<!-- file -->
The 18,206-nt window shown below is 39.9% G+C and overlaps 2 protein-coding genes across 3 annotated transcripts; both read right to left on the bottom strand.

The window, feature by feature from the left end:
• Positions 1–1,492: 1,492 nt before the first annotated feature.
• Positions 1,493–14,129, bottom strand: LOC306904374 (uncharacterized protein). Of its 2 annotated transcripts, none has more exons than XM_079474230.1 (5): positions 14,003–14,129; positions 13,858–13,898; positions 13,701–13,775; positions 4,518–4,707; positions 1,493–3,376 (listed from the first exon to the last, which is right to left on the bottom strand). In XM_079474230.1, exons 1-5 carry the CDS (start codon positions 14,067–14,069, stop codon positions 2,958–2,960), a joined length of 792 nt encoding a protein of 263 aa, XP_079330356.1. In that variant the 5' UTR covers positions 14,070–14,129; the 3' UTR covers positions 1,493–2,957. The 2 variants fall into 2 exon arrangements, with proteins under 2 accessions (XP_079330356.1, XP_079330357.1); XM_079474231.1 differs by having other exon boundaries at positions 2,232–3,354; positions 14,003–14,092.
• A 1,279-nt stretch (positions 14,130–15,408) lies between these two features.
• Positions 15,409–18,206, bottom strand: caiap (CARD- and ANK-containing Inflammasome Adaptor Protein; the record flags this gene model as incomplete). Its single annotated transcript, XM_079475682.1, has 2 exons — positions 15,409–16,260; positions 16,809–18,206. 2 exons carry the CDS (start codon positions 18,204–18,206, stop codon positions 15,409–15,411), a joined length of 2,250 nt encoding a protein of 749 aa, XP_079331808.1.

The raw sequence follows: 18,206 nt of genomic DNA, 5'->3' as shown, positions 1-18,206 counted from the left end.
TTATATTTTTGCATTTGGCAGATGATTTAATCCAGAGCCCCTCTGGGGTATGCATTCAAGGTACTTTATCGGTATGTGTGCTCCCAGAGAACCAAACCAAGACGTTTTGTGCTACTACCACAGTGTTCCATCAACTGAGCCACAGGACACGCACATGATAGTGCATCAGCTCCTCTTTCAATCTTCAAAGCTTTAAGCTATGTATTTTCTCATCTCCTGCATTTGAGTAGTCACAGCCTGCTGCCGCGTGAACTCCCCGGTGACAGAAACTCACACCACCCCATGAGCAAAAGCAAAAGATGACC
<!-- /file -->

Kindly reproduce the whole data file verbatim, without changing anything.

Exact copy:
The 18,206-nt window shown below is 39.9% G+C and overlaps 2 protein-coding genes across 3 annotated transcripts; both read right to left on the bottom strand.

The window, feature by feature from the left end:
• Positions 1–1,492: 1,492 nt before the first annotated feature.
• Positions 1,493–14,129, bottom strand: LOC306904374 (uncharacterized protein). Of its 2 annotated transcripts, none has more exons than XM_079474230.1 (5): positions 14,003–14,129; positions 13,858–13,898; positions 13,701–13,775; positions 4,518–4,707; positions 1,493–3,376 (listed from the first exon to the last, which is right to left on the bottom strand). In XM_079474230.1, exons 1-5 carry the CDS (start codon positions 14,067–14,069, stop codon positions 2,958–2,960), a joined length of 792 nt encoding a protein of 263 aa, XP_079330356.1. In that variant the 5' UTR covers positions 14,070–14,129; the 3' UTR covers positions 1,493–2,957. The 2 variants fall into 2 exon arrangements, with proteins under 2 accessions (XP_079330356.1, XP_079330357.1); XM_079474231.1 differs by having other exon boundaries at positions 2,232–3,354; positions 14,003–14,092.
• A 1,279-nt stretch (positions 14,130–15,408) lies between these two features.
• Positions 15,409–18,206, bottom strand: caiap (CARD- and ANK-containing Inflammasome Adaptor Protein; the record flags this gene model as incomplete). Its single annotated transcript, XM_079475682.1, has 2 exons — positions 15,409–16,260; positions 16,809–18,206. 2 exons carry the CDS (start codon positions 18,204–18,206, stop codon positions 15,409–15,411), a joined length of 2,250 nt encoding a protein of 749 aa, XP_079331808.1.

The raw sequence follows: 18,206 nt of genomic DNA, 5'->3' as shown, positions 1-18,206 counted from the left end.
TTATATTTTTGCATTTGGCAGATGATTTAATCCAGAGCCCCTCTGGGGTATGCATTCAAGGTACTTTATCGGTATGTGTGCTCCCAGAGAACCAAACCAAGACGTTTTGTGCTACTACCACAGTGTTCCATCAACTGAGCCACAGGACACGCACATGATAGTGCATCAGCTCCTCTTTCAATCTTCAAAGCTTTAAGCTATGTATTTTCTCATCTCCTGCATTTGAGTAGTCACAGCCTGCTGCCGCGTGAACTCCCCGGTGACAGAAACTCACACCACCCCATGAGCAAAAGCAAAAGATGACC